Cold (-6C). The wind drives pin-pricks of snow against my cheek. I squint at the sun through bare oak branches. It’s good to be back.

After a night of high winds, the lilac is more threadbare than ever, and in the crowns of the oaks, only the odd clot of a drey remains.

Warm morning after a cold night, and the oaks are shedding leaves: a dry sound as they hit lower branches, like the ticking of many clocks.

The sun blazes through the orange crown of an oak. High up in the cloudless sky, a sleek F-16 trailed by its slow, over-sized roar.

Oaks sway in the wind, their leaves gleaming in the strong sunlight. Acorns rattle down. A snatch of migrant birdsong I can’t quite place.

Trembling in the top of an oak where a squirrel gathers green acorns. Blurry shadows from a sun shining through cloud. A cuckoo’s soft call.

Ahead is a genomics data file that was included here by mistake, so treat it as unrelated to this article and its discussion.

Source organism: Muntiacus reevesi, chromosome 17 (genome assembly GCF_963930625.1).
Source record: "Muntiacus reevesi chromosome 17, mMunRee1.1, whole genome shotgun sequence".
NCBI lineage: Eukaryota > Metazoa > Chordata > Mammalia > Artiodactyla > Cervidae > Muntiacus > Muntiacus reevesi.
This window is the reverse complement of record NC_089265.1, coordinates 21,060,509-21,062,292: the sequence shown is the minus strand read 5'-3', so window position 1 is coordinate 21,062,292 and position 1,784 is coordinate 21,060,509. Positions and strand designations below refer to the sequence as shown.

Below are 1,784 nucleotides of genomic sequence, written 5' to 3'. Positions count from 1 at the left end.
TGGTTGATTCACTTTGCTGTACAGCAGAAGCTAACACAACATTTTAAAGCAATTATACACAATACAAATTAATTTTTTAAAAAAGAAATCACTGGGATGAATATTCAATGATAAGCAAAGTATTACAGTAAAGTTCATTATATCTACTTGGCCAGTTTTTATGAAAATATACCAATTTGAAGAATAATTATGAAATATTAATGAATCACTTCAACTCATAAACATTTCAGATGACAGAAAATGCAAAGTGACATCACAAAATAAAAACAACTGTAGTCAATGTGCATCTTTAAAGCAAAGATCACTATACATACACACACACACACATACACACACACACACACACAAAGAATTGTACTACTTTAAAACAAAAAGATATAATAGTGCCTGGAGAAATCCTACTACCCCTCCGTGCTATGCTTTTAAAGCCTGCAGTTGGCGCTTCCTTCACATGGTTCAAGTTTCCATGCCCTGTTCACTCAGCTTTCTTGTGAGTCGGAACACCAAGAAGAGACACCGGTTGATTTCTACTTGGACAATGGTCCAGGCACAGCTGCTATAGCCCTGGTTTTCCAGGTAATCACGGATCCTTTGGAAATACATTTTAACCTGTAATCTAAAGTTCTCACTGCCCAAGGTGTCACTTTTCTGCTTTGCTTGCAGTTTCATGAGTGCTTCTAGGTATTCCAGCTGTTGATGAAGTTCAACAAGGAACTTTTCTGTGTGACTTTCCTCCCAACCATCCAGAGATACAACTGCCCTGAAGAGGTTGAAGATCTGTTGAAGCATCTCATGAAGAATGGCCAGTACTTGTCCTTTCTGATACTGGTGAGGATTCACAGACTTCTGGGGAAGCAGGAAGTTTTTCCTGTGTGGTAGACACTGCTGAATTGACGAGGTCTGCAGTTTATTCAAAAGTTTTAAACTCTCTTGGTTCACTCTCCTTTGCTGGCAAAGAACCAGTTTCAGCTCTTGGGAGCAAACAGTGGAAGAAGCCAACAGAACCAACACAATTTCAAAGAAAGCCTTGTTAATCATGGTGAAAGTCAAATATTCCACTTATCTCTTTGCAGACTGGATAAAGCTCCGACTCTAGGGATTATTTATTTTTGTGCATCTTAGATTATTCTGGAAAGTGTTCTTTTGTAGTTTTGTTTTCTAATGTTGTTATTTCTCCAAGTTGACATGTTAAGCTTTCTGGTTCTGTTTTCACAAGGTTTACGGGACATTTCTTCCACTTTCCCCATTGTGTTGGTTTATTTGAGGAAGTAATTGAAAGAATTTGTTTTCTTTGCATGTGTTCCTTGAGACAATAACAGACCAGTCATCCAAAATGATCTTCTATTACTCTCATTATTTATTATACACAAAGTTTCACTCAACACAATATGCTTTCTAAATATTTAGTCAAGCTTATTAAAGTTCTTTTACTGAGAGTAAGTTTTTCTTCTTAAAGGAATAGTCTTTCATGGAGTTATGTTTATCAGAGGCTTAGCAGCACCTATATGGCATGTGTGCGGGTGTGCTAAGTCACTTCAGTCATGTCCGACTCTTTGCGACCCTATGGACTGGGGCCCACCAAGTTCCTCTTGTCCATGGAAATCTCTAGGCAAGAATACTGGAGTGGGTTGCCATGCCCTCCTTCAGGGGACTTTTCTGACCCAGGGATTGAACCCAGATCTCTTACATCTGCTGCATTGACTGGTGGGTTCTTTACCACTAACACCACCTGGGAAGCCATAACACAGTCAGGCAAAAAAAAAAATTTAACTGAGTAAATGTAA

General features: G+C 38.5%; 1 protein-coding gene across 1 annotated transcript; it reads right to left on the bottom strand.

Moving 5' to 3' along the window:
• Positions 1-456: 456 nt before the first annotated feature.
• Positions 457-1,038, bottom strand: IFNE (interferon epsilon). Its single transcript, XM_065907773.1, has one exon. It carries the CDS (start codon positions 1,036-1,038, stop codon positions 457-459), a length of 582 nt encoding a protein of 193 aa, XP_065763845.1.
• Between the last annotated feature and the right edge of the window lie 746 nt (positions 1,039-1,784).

A hollow oak dead for 30 years has finally collapsed, its fragments piled next to the stump like abandoned clothes. The first few raindrops.

An oak leaf wanders into the yard, resting in the lee of a snowdrift on its five curled tips before cart-wheeling off into the field.

An oak up in the woods drops a top limb just as I am looking. The sky is gray and gravid with rain. The limb goes head-first like any diver.

Sallow sky; a yellow pustule of sun. In a tall oak, a pileated woodpecker bangs his head, attracting an entourage of smaller woodpeckers.

Brown patches in the yard where deer have pawed the snow aside to eat myrtle. An oak leaf curled like a stillborn spirals down from the sky.

Flakes in the wind—not from the clouds, but the ground. A large, dried oak leaf curled like a boat floats down and lands on the snow.